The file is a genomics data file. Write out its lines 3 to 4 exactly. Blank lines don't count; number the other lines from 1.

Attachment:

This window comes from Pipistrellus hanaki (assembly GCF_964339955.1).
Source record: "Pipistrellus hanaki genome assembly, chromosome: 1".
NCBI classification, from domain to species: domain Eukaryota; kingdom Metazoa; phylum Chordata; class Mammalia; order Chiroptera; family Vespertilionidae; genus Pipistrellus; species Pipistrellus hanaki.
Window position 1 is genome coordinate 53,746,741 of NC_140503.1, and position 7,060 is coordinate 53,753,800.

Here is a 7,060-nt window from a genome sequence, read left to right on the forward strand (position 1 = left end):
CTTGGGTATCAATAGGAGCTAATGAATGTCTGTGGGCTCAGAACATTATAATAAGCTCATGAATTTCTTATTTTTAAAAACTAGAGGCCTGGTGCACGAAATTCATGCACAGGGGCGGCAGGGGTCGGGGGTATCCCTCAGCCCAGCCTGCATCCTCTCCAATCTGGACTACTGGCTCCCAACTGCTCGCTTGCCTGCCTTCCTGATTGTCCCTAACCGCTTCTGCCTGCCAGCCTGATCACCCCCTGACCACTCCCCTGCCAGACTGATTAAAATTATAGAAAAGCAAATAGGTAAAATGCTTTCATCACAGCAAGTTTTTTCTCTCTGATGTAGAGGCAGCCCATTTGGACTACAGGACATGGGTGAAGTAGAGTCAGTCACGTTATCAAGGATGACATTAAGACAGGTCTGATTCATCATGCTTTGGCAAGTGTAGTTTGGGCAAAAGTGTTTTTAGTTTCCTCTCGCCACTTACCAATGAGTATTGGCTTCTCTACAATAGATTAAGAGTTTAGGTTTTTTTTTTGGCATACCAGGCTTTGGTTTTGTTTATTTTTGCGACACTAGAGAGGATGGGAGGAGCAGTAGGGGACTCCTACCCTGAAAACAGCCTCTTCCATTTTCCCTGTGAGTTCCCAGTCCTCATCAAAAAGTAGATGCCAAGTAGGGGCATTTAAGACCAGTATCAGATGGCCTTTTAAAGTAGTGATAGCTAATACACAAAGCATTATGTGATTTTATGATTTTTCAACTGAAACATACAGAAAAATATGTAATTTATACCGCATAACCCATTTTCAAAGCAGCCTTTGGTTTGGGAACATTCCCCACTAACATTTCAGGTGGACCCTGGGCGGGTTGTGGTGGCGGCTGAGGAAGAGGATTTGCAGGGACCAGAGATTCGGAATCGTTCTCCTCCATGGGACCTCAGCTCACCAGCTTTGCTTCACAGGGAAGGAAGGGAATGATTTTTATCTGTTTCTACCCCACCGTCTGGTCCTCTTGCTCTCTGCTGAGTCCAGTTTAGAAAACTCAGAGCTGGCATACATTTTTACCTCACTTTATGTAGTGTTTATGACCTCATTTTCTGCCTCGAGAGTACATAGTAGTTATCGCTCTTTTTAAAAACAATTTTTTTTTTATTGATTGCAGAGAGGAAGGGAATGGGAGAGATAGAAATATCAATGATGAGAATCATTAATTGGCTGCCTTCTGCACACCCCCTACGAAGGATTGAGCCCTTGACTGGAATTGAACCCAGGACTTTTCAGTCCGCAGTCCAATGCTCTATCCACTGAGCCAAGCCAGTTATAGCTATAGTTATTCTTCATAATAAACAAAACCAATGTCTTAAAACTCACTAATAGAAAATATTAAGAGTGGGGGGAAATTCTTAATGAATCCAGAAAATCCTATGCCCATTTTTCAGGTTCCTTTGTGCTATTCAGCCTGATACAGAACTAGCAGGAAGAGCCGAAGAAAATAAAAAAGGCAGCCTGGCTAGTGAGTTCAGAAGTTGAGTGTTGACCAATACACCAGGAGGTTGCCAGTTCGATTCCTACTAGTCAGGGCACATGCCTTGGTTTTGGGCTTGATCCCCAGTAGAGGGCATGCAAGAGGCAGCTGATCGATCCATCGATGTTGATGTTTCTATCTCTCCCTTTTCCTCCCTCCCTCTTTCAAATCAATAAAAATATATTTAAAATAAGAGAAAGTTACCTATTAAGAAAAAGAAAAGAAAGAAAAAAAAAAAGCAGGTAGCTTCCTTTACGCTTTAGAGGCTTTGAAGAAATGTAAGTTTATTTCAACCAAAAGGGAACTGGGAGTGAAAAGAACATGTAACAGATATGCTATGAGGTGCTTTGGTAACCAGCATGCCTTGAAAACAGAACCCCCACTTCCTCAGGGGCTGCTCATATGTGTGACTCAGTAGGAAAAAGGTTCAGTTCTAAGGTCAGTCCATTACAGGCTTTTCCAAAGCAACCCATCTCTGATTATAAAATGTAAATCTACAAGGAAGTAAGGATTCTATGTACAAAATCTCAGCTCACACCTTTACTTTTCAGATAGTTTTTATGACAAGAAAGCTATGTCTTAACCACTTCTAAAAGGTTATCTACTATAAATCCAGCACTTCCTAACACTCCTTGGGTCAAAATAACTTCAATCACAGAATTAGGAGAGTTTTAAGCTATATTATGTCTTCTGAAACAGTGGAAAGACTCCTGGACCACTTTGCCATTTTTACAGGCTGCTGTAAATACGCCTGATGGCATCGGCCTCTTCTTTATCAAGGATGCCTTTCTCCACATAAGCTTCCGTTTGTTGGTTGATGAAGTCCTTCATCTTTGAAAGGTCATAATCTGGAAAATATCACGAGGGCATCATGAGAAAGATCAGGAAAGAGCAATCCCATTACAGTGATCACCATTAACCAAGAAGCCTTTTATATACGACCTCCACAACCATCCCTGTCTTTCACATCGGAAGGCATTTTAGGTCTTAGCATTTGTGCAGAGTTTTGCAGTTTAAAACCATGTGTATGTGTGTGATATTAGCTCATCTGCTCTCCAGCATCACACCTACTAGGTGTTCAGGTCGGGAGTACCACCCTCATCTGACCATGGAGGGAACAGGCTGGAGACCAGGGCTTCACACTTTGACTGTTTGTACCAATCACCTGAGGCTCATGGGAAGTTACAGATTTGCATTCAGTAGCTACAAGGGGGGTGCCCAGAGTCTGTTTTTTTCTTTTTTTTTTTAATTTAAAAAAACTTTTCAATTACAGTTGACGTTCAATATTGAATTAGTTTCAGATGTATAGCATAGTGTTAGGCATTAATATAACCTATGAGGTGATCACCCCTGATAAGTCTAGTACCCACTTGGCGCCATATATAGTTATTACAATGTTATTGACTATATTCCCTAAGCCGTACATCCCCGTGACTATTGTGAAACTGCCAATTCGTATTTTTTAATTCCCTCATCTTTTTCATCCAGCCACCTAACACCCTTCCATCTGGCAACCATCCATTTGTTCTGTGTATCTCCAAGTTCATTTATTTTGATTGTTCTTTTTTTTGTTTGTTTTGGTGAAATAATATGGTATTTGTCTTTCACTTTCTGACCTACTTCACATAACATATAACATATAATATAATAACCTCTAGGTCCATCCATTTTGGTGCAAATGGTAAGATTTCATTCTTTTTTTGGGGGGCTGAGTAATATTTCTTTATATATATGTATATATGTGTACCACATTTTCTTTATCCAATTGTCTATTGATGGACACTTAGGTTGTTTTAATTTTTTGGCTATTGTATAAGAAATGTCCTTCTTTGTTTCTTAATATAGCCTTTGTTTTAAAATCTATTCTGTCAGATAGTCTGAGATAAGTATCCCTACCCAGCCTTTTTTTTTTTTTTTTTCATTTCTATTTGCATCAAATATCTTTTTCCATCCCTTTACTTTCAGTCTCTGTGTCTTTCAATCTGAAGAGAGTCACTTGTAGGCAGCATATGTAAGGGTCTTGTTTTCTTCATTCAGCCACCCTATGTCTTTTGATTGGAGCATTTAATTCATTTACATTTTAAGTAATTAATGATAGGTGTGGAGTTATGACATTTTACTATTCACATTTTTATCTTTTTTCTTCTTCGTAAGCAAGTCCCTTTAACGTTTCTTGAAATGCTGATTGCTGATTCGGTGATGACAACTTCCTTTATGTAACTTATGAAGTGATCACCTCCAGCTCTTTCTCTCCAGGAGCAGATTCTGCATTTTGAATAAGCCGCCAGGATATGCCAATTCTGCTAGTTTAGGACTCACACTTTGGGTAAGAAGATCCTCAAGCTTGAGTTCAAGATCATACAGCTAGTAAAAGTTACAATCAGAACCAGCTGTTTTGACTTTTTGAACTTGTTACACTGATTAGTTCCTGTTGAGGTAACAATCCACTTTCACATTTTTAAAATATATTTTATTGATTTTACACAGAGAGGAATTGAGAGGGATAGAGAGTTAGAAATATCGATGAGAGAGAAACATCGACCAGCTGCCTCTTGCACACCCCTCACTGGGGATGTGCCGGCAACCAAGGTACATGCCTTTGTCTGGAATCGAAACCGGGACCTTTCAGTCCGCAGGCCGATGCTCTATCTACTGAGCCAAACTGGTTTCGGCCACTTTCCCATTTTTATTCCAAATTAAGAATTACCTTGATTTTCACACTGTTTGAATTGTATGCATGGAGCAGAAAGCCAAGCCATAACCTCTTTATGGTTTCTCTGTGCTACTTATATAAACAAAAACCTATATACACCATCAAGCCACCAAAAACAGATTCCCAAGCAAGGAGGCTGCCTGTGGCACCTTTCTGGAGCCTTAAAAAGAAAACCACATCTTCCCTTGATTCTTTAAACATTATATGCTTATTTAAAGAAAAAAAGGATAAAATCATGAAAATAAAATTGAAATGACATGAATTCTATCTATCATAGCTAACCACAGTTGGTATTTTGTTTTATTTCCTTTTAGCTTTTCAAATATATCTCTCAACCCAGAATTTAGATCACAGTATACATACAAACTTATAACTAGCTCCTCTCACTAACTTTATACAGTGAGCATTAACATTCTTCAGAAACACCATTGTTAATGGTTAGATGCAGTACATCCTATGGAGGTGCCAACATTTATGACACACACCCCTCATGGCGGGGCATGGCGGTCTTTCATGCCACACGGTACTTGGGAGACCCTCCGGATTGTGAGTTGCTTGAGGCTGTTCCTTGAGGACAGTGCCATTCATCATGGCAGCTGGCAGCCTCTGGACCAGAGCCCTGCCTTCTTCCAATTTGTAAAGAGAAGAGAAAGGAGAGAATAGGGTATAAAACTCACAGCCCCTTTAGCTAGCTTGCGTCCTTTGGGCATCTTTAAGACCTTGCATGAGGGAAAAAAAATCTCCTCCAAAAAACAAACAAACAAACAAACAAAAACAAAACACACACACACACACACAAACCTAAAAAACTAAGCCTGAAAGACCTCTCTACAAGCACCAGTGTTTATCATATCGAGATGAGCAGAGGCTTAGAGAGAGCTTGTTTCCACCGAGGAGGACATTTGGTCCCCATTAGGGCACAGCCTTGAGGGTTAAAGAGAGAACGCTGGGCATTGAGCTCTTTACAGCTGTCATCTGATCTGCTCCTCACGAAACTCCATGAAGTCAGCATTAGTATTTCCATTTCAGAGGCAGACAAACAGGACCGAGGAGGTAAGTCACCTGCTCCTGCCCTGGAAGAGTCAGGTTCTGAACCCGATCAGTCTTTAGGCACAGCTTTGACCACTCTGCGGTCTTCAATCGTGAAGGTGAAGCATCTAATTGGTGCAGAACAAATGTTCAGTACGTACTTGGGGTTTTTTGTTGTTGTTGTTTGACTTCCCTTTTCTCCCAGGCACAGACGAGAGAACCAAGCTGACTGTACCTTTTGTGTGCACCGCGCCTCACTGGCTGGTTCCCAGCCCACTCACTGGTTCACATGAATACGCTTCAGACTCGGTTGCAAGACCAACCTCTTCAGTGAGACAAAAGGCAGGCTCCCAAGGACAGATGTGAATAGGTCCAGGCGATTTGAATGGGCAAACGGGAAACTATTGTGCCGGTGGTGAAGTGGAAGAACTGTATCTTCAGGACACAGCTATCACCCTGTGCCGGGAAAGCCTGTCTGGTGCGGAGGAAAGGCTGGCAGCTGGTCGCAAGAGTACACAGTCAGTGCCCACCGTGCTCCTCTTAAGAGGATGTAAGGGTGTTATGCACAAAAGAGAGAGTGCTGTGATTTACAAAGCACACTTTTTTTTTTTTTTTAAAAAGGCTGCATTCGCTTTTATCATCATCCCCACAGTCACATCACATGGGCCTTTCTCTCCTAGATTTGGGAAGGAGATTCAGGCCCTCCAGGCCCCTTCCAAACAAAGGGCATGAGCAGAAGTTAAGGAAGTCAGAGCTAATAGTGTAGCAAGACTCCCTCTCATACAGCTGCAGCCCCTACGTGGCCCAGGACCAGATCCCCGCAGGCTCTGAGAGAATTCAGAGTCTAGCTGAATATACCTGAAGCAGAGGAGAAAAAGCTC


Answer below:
NCBI classification, from domain to species: domain Eukaryota; kingdom Metazoa; phylum Chordata; class Mammalia; order Chiroptera; family Vespertilionidae; genus Pipistrellus; species Pipistrellus hanaki.
Window position 1 is genome coordinate 53,746,741 of NC_140503.1, and position 7,060 is coordinate 53,753,800.